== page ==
Signs of weakness in U.S. shale production are beginning to rear their ugly heads amid low global oil prices, according to Gary Heminger, CEO of Marathon Petroleum, the largest U.S. refining company.
Global oil prices have plummeted recently, with prices of West Texas Intermediate (WTI), the benchmark U.S. crude oil, hovering around $53 per barrel recently. That contrasts with its Oct. 3, 2018, price of $76.20. As a result, prices at the pump are below $2 per gallon in many states.
However, Heminger said when you look at the price decline, it is already threatening U.S. shale production.
“If you look at the Canadian producers, when you’re looking at the wide spreads of the Western Canadian Select versus WTI, you look at some of the real cost to get some of the crude out of the Bakken because the pipelines are full – I think we are going to start seeing a slowdown in drilling if they don’t see some prices turn around,” Heminger told FOX Business’ Maria Bartiromo on Wednesday.”
Meanwhile, OPEC will meet on Thursday to discuss cutting output, amid pressure from President Trump to push prices even lower. The decision could ultimately benefit U.S. shale producers.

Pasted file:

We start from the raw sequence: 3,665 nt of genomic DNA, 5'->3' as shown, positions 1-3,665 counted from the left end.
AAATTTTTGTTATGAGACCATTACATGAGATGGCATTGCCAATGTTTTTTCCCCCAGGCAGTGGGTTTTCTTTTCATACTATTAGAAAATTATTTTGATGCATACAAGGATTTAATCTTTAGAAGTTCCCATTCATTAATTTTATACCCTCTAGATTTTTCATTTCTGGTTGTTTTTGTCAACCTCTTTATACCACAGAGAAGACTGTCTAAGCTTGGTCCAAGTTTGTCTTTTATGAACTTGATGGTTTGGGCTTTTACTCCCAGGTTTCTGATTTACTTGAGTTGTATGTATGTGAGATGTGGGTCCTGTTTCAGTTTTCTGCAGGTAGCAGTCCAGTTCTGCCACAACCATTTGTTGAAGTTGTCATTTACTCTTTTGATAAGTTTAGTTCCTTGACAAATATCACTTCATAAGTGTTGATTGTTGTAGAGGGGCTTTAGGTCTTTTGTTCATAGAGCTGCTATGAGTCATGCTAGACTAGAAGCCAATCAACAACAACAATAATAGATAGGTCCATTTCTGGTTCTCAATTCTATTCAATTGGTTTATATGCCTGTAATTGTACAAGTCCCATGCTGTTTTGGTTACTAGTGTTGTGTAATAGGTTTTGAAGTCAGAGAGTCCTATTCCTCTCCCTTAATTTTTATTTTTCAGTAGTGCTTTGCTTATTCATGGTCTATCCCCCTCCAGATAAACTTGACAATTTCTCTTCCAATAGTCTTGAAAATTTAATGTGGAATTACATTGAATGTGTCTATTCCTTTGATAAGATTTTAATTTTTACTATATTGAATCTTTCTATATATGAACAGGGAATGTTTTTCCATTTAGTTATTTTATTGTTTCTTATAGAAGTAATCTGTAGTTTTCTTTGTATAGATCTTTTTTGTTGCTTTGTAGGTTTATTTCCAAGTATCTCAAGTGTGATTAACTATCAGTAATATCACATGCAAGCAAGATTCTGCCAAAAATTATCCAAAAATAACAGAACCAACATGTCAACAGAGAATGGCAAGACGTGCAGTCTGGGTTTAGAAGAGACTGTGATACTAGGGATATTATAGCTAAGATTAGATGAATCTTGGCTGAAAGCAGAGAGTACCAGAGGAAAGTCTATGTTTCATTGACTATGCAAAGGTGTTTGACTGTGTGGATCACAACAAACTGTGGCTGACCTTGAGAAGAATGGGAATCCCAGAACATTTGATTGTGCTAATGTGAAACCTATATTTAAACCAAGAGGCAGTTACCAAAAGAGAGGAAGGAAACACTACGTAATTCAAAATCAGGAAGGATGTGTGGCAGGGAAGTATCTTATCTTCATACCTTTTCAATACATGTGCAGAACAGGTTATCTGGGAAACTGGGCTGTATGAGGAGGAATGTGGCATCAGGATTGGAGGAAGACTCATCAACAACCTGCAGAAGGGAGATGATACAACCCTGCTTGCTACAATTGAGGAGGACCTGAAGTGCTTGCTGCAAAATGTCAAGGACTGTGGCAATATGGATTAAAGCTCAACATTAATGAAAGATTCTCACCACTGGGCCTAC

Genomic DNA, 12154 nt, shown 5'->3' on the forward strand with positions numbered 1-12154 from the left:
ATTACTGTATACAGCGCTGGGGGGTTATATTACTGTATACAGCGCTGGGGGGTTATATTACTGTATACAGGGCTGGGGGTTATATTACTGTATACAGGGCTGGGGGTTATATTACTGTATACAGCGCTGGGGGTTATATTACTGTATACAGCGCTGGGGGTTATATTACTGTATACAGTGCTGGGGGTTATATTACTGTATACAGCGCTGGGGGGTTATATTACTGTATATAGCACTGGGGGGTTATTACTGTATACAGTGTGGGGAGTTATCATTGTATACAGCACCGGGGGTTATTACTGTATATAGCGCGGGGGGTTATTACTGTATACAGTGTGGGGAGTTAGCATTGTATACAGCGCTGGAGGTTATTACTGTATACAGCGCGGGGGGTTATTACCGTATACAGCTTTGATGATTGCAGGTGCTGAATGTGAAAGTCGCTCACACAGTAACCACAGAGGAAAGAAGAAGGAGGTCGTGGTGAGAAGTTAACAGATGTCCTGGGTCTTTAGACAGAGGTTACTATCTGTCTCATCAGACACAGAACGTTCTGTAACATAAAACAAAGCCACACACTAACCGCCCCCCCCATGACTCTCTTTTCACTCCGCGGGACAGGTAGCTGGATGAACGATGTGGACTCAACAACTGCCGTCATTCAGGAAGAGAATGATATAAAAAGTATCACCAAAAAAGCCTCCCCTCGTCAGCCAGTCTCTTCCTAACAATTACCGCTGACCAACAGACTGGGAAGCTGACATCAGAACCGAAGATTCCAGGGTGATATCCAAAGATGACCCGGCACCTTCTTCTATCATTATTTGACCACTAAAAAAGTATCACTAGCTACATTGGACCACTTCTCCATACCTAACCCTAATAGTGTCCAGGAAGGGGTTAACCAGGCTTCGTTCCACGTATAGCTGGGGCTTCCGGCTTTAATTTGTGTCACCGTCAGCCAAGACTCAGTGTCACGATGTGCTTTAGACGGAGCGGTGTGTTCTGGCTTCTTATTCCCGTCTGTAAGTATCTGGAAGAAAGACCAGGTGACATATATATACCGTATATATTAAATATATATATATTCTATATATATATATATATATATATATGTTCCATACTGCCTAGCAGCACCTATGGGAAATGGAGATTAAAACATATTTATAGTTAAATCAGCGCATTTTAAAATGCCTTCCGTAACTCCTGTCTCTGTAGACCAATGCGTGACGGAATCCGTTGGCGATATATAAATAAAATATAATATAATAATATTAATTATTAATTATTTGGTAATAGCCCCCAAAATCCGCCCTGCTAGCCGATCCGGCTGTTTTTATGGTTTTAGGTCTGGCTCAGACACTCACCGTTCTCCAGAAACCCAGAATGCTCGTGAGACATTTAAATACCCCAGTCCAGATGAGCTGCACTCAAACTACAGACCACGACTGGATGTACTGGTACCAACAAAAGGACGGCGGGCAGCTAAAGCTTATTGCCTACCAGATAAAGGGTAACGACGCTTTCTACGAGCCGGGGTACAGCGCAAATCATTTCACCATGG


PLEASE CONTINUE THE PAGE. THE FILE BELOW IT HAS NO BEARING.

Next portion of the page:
“I think you’re going to see some sort of a pullback in their production,” Heminger said. “It’s been very clear when you look at the 5-year running average of inventory of global supply of crude the supply got down into the low to medium end of that range early in the year but since has grown significantly and it’s the great production story we have.”
Trump’s goal of energy dominance has led to the increase in domestic and global production. However, Heminger said the U.S. is still very reliant on global crude oil.
“Today the U.S. is still importing nearly half of its needs even though our production has grown tremendously,” he said. “So the inventories have started to rebuild and so this is going to be a very, very important meeting in OPEC.”